Payment Protection Insurance (PPI), has come to the fore of the UK financial sector in recent years, because of its controversial workings. Consequently public interest has increased in it. Here are some frequently asked questions with regards to PPI.
What is PPI?
Payment Protection Insurance (PPI) is a form of insurance that covers a borrower in the occurrence that they become unable to service their debt repayments. For example, they may lose their job, have an accident or become disabled, The PPI is sold so that, if claimed, it will allow for the loan repayments to be covered until the person in question becomes able to pay for themselves again.
What is controversial about PPI?
PPI has come under severe controversy in the past decade because of the substantial misselling that took place in the industry. People might be paying for PPI even if they are ineligible or hadn’t even opted for it in the first place.
For instance, it had been wrongly labelled by financial institutions and brokers, as something that is required for the loan to be approved. In some cases, it wasn’t even explicitly mentioned in the loan agreement.
In the wake of a judicial review in 2011, significant fines have been imposed on banks and customers who were missold the PPI policy are eligible to a refund on all payments made under it. Furthermore, lenders are not allowed to sell it without explicit approval of the buyer after they are duly informed of it.
What is PPI sold on?
PPI was sold in tandem with almost all credit products. These include home mortgage loans, car loans, personal loans, etc. PPI is also sold with credit cards.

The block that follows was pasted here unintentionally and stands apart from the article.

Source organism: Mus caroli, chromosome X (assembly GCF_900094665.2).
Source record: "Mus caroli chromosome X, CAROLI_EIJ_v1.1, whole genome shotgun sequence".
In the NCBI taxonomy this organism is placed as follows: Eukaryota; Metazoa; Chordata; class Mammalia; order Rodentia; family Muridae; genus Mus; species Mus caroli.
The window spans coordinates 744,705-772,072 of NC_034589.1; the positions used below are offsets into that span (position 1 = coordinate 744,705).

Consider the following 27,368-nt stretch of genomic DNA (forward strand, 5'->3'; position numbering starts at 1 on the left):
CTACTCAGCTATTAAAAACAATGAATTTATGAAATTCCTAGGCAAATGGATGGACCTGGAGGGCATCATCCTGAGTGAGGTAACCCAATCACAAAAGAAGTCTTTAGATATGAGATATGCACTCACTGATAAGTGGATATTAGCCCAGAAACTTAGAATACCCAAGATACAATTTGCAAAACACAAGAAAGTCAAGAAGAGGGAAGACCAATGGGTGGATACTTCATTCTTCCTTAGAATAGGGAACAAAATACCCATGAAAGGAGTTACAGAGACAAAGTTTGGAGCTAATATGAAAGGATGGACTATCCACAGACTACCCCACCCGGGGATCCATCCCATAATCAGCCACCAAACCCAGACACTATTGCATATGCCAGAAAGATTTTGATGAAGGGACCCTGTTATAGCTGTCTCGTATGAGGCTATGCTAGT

How do I know if I have PPI?
If you took your loan out prior to October, 2011, chances are that you might be paying for a missold PPI. In that case, look for PPI charges in your paperwork. Care must be taken here with regards to the terminology because there have been instances where a bank use in-house terms for PPI charges. These include loan care, payment cover, card protection, repayment cover, etc. If you find one such charge, contact your bank or broker.
In the wake of the judicial review and the flood of claims that followed, some banks have even started to email or write to their customers with regards to missold PPI. So, if you receive such a communication, you should immediately contact your bank and claim your refund. However, don’t just sit there for the bank to contact you. Chances are they might never do so.
In what instances can I make a claim?
You can file for a claim with regards to the PPI in an instance of misselling. Misselling of PPI is characterized by several ways. Here are some of them:
- The PPI policy was sold as mandatory.
- The full costs of the policy were not disclosed.
- The policy was sold without your consent or knowledge.
- You were self-employed at the time of buying the policy.
- You were under 18 years of age at the time of buying the policy.
- You were over 65 years of age at the time of buying the policy.
- You had a preexisting medical condition at the time of buying the policy, which was not covered by it.
- You were paying for PPI even after retirement.
- Your claim for PPI was rejected (there might be an underlying eligibility issue that was ignored by the policy provider at issuance).
In short, these are some of the reasons why the PPI policy may be missold to you and consequently, you could be entitled to a full refund. They may not apply to you but it is always better to contact your bank if you are in doubt.